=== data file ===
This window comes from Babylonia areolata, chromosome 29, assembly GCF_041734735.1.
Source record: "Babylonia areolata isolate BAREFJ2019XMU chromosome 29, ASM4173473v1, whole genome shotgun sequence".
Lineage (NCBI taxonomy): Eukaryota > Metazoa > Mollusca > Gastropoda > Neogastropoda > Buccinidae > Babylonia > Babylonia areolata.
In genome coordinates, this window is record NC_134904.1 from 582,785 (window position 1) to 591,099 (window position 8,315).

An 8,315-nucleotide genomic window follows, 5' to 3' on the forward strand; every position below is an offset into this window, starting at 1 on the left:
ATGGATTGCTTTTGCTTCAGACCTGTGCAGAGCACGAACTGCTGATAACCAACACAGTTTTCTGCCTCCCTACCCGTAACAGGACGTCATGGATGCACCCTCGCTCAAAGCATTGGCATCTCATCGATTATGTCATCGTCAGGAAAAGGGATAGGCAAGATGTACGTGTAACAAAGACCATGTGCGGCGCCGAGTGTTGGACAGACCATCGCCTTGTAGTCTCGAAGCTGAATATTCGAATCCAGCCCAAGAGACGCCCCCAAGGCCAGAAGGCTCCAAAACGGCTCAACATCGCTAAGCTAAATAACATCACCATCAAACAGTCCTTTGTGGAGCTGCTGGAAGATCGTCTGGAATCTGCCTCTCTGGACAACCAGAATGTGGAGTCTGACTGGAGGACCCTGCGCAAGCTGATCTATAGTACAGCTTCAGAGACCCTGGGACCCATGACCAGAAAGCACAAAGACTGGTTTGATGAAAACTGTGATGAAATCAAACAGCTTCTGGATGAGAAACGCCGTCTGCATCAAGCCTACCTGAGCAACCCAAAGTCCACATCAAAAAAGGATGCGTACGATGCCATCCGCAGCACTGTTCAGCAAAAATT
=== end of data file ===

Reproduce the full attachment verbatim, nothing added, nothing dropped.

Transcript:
This window comes from Babylonia areolata, chromosome 29, assembly GCF_041734735.1.
Source record: "Babylonia areolata isolate BAREFJ2019XMU chromosome 29, ASM4173473v1, whole genome shotgun sequence".
Lineage (NCBI taxonomy): Eukaryota > Metazoa > Mollusca > Gastropoda > Neogastropoda > Buccinidae > Babylonia > Babylonia areolata.
In genome coordinates, this window is record NC_134904.1 from 582,785 (window position 1) to 591,099 (window position 8,315).

An 8,315-nucleotide genomic window follows, 5' to 3' on the forward strand; every position below is an offset into this window, starting at 1 on the left:
ATGGATTGCTTTTGCTTCAGACCTGTGCAGAGCACGAACTGCTGATAACCAACACAGTTTTCTGCCTCCCTACCCGTAACAGGACGTCATGGATGCACCCTCGCTCAAAGCATTGGCATCTCATCGATTATGTCATCGTCAGGAAAAGGGATAGGCAAGATGTACGTGTAACAAAGACCATGTGCGGCGCCGAGTGTTGGACAGACCATCGCCTTGTAGTCTCGAAGCTGAATATTCGAATCCAGCCCAAGAGACGCCCCCAAGGCCAGAAGGCTCCAAAACGGCTCAACATCGCTAAGCTAAATAACATCACCATCAAACAGTCCTTTGTGGAGCTGCTGGAAGATCGTCTGGAATCTGCCTCTCTGGACAACCAGAATGTGGAGTCTGACTGGAGGACCCTGCGCAAGCTGATCTATAGTACAGCTTCAGAGACCCTGGGACCCATGACCAGAAAGCACAAAGACTGGTTTGATGAAAACTGTGATGAAATCAAACAGCTTCTGGATGAGAAACGCCGTCTGCATCAAGCCTACCTGAGCAACCCAAAGTCCACATCAAAAAAGGATGCGTACGATGCCATCCGCAGCACTGTTCAGCAAAAATT